Chapter 19 (in which nothing much plot-wise happens) puts forth the theory that the real problem is not the abuse of slavery, but the institution of slavery. I know that H. B. Stowe uses the entire book as as platform to discuss slavery-related issues, but I think that maybe while writing Chapter 19, she really expresses her personal feelings through the dialogue between Miss Ophelia and St. Claire. I can almost picture her scribbling furiously at her writing desk, ignoring all impending calamity from her many children, and letting her frustration out. Listen to the following quotes – don’t you just hear the voice of Harriet?
(speaking of slavery) Planters, who have money to make by it, clergymen, who have planters to please, politicians who want to rule by it, may warp and bend language and ethics to a degree that shall astonish the world at their ingenuity; they can press nature and the Bible, and nobody knows what else, into the service; but, after all, neither they nor the world believe in it one particle the more. It comes from the devil, that’s the short of it; and, to my mind, it’s a pretty respectable specimen of what he can do in his own line.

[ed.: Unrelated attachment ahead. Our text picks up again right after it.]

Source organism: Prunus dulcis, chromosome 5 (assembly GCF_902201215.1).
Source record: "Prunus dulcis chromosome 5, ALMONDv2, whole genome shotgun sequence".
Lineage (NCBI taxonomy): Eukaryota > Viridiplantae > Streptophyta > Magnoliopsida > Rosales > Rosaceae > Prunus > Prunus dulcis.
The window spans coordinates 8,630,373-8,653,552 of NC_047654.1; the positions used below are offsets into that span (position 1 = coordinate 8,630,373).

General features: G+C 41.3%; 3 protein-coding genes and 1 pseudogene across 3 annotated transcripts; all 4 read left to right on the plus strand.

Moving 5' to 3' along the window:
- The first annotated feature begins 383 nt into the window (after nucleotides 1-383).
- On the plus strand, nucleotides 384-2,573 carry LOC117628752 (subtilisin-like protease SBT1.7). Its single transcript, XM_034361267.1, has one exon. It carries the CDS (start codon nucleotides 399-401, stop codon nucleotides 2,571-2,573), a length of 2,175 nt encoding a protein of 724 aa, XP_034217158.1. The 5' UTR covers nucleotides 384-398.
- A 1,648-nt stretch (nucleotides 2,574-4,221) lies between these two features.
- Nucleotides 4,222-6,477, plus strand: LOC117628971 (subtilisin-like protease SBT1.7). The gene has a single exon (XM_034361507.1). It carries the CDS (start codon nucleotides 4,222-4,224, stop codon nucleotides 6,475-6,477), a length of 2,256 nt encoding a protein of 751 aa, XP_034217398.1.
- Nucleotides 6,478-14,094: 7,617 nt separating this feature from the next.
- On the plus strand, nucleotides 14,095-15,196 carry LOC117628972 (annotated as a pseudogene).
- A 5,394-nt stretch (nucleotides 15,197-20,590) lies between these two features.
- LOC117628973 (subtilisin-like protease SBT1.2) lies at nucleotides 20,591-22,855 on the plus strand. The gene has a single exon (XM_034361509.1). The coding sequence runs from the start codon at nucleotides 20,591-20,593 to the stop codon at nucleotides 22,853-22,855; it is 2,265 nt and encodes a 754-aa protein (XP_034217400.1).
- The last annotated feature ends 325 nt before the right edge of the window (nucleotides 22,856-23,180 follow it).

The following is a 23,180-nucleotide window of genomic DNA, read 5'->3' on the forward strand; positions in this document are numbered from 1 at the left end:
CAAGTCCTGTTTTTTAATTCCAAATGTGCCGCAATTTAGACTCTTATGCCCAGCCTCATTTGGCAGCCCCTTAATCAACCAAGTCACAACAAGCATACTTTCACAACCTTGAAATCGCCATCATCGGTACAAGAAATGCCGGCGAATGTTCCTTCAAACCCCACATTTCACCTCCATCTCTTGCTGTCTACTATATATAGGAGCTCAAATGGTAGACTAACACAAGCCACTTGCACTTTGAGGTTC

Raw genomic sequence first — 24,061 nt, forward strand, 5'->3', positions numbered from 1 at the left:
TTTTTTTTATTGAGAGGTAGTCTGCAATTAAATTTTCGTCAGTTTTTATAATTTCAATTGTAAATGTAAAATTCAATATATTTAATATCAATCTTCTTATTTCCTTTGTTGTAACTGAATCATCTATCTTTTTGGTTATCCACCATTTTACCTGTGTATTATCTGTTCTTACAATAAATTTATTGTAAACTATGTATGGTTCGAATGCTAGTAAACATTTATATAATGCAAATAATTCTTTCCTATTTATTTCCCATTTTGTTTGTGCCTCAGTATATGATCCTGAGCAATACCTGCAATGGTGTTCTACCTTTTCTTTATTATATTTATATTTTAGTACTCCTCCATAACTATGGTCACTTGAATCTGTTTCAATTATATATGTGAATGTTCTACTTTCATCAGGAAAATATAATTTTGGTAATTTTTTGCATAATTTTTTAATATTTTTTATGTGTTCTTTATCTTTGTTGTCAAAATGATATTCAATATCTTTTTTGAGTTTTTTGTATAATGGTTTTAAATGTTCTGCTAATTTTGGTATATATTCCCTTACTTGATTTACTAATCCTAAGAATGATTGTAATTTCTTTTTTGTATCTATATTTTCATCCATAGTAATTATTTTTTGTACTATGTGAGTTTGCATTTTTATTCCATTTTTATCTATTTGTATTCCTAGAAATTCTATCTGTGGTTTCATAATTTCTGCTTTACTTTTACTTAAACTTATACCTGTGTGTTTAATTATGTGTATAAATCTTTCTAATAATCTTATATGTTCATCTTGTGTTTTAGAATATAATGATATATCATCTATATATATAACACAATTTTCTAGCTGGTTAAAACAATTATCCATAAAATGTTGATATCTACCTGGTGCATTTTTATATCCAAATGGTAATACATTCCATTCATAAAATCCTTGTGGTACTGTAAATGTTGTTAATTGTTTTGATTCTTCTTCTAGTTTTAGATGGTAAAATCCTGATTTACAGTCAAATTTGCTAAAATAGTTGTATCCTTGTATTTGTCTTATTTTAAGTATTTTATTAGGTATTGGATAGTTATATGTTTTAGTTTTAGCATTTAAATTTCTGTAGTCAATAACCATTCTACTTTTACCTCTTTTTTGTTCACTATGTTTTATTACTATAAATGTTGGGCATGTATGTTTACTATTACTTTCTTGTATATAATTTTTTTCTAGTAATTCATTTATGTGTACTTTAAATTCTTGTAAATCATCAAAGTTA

Talk of the abuses of slavery! Humbug! The thing itself is the essence of all abuse!
….there have been times when I have thought, if the whole country would sink, and hide all this injustice and misery from the light, I would willingly sink with it.
Are you such a sweet innocent as to suppose nobody in this world ever does what they don’t think is right?
One thing is for certain – Harriet Beecher Stowe was extremely passionate about the topic of slavery. She managed to write a book that shows slavery from all possible angles, and must have left every reader either furious, guilty or resolved. It would be impossible, in my opinion, to read this book and not be very moved.